At SeaTac Airport, my site was a light-filled solarium knuckle bend in an airport concourse. We clad the site floor with hot-rolled steel and constructed a set of steel stepping platforms in one corner. I created nine patterns that were used to cast a set of heavy cast iron and steel forms, clunkers, and then used the same patterns to create a set of translucent white clouds. The steel floor and steps helped to further define the contrast between the light and translucent clouds hanging overhead under the solarium glass ceiling and the weight and inertia of the cast iron and steel clunkers sitting on the steel floor below.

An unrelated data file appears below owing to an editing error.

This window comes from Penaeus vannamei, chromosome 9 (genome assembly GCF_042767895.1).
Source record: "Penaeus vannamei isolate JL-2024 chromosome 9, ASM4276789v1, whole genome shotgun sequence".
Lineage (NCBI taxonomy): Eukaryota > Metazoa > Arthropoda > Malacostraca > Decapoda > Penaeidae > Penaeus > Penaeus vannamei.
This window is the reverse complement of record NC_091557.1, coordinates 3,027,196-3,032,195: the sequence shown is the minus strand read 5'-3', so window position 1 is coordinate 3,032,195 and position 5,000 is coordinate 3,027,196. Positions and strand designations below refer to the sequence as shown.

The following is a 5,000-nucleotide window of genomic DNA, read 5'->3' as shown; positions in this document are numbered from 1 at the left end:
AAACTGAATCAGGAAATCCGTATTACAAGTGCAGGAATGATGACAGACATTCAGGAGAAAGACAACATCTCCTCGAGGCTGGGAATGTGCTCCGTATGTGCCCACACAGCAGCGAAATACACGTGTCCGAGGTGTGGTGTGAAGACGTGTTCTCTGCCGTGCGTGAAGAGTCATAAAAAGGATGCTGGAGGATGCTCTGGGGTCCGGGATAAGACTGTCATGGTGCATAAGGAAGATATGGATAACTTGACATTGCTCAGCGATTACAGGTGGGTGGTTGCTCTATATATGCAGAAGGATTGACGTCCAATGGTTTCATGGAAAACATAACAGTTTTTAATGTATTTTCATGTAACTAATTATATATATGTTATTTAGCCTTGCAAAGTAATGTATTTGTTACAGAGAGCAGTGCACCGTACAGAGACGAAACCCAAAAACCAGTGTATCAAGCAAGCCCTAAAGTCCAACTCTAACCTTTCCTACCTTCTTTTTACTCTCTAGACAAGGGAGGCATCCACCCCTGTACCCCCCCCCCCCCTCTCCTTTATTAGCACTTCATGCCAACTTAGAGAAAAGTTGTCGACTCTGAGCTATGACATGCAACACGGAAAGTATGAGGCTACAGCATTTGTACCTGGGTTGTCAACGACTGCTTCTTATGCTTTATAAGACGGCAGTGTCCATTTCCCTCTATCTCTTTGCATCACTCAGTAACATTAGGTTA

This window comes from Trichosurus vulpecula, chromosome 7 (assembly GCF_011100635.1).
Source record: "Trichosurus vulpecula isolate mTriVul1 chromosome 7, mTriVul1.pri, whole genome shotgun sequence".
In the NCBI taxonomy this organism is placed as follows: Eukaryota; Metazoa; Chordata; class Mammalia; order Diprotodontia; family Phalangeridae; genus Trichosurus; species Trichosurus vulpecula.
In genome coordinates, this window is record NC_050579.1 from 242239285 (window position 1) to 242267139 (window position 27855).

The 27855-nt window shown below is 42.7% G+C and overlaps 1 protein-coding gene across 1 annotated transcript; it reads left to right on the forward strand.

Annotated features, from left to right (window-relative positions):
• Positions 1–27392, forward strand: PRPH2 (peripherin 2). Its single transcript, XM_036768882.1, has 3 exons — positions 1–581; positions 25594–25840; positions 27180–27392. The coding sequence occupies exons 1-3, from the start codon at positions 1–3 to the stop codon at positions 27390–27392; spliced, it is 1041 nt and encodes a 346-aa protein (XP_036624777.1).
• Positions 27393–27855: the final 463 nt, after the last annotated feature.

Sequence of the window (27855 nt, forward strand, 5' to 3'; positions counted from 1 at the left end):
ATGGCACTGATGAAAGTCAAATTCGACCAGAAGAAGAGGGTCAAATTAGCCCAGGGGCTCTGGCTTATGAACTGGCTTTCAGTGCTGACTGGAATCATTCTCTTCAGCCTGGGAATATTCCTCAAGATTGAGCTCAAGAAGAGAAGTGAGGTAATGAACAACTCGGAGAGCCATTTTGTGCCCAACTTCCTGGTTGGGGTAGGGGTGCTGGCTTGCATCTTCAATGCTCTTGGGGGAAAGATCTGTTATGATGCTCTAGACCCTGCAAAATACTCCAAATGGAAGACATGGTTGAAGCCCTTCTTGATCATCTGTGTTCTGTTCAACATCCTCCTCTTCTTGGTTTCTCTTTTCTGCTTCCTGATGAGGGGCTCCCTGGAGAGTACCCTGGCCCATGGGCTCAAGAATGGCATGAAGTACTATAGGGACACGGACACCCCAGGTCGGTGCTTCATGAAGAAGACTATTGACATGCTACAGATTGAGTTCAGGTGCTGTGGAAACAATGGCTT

The steps serve both as a pedestal and as seating. We can sit among the iron forms out of the traffic of the concourse and regard the opposite light filled milk glass translucency of the clouds above us. I am very curious about how the two sets of forms generated from the same patterns can have very different material and associative qualities and differently occupy the two very distinct zones of the wedge space, the heavy floor under foot and the transparent glass ceiling and walls above.
Commissioned by the Port of Seattle for the Seattle-Tacoma International Airport Collection.